Understanding the risks of cloud computing

Understanding the risks of cloud computing is key to protecting a cloud-centric enterprise. Ravila Helen White explains the three must-know dimensions of cloud risk.

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The rise of cloud computing brings many benefits to organizations seeking to refocus on key business goals, such as improving speed to market, boosting a competitive edge and reducing capital and/or operational expenditures.

Investing in cloud technologies such as software as a service (SaaS) or infrastructure as a service (IaaS) reduces the services typically needed from traditional in-house enterprise information technology departments. Services managed by other business units, such as training, human resources, payroll and healthcare management, are reduced as they are moved to the cloud.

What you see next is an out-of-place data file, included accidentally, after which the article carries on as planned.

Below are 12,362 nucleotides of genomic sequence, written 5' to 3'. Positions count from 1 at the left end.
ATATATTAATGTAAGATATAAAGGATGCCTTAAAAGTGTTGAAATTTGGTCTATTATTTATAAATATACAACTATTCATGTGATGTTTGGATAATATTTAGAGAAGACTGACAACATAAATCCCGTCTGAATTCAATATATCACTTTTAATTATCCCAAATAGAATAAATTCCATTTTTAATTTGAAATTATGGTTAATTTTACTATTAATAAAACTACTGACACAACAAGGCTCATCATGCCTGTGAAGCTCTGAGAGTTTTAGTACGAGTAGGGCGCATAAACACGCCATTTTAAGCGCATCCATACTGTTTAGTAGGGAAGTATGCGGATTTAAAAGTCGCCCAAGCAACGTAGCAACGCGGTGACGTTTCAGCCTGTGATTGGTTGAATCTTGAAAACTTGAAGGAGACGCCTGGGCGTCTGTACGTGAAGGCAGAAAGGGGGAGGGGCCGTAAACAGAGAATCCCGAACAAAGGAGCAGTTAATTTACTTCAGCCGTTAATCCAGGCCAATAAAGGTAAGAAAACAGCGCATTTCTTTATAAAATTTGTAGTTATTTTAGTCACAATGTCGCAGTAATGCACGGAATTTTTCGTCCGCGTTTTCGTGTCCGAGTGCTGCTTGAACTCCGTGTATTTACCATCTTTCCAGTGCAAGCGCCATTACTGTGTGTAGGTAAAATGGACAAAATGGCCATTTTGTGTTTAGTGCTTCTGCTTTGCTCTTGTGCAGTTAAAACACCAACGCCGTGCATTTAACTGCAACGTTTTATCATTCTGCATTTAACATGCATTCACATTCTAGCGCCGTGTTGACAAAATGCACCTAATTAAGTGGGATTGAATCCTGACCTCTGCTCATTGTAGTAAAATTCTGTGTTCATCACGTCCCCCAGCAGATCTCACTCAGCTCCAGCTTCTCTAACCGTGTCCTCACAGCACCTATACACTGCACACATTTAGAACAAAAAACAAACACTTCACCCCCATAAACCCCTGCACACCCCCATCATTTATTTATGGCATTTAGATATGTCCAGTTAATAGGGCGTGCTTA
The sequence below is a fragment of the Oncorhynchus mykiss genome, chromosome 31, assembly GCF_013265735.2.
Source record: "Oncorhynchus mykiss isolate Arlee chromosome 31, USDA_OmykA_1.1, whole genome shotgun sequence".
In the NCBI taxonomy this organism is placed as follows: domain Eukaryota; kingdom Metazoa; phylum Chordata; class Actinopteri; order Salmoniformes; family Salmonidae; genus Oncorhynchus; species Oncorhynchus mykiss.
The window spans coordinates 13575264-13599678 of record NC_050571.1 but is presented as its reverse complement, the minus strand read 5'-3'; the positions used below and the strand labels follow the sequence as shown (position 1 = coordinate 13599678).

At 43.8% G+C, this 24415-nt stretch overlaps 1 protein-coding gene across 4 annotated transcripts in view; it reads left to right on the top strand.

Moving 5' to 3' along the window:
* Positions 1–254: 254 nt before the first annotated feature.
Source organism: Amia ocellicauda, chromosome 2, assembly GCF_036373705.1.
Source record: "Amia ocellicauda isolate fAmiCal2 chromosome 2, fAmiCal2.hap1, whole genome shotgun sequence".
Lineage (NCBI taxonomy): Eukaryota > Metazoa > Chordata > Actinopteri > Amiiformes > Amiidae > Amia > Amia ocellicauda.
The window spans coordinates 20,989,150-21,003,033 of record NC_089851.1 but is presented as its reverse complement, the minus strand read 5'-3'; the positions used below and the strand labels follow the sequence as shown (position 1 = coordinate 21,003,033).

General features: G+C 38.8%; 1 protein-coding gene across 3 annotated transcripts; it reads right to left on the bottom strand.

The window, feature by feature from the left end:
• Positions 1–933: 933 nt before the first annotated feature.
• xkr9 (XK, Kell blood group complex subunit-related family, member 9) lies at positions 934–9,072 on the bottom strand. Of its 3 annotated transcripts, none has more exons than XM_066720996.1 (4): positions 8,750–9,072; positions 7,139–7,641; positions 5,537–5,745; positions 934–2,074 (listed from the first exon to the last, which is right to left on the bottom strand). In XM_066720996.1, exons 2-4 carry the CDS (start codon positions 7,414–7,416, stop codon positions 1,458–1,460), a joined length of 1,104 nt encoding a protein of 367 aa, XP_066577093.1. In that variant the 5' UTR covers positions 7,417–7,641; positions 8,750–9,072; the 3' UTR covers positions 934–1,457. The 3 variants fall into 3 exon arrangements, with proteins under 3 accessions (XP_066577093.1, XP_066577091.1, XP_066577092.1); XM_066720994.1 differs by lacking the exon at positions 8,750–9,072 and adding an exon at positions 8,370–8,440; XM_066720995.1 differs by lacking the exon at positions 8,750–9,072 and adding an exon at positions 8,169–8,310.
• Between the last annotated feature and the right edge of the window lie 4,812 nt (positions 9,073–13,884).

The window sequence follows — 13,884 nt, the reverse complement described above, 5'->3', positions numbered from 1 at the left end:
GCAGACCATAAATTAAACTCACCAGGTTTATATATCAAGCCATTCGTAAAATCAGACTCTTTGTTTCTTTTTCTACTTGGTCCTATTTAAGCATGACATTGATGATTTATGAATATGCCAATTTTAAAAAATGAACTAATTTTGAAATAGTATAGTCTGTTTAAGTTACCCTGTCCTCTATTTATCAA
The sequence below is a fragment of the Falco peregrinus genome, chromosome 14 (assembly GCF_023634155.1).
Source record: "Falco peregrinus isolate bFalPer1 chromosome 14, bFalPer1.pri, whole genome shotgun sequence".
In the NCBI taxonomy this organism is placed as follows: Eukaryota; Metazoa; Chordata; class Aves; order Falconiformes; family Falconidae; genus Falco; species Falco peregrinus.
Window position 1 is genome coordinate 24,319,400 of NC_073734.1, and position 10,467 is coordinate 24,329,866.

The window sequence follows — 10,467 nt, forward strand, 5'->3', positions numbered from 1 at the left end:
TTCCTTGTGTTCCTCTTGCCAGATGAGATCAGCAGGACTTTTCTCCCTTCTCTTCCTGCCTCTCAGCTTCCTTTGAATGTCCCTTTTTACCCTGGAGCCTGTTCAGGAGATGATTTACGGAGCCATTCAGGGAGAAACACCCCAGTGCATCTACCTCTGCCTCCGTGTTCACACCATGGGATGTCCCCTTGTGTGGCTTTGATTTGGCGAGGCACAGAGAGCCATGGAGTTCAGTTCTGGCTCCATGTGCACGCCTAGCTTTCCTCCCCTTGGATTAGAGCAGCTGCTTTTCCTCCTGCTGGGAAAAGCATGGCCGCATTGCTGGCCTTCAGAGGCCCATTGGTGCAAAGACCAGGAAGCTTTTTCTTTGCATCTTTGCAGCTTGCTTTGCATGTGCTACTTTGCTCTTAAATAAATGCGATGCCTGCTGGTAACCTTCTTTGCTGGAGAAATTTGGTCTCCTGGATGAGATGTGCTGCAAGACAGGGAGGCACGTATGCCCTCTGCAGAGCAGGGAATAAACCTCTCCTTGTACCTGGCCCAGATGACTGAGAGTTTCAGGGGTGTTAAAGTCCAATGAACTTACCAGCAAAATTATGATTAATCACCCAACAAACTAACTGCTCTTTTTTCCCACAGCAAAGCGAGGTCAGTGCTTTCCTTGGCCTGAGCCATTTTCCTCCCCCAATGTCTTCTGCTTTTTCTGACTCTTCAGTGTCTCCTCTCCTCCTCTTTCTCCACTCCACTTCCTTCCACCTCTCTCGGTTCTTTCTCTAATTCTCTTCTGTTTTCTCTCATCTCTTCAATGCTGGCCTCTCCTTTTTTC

While capital and operational costs are reduced, there is an increase in risk due to the rise of information brokers from the Dark Web. These nefarious parties trade and sell everything from personal identities to financial information to intellectual property.

Risk of information leaks is compounded since information is only as secure as the hosting company's expertise. Additionally, those who specialize in information brokering will make cloud providers their target because they are aware of the treasure trove of information they control. To manage the risks of cloud computing, it's important to first understand what risk is.

Contextualizing risk in the cloud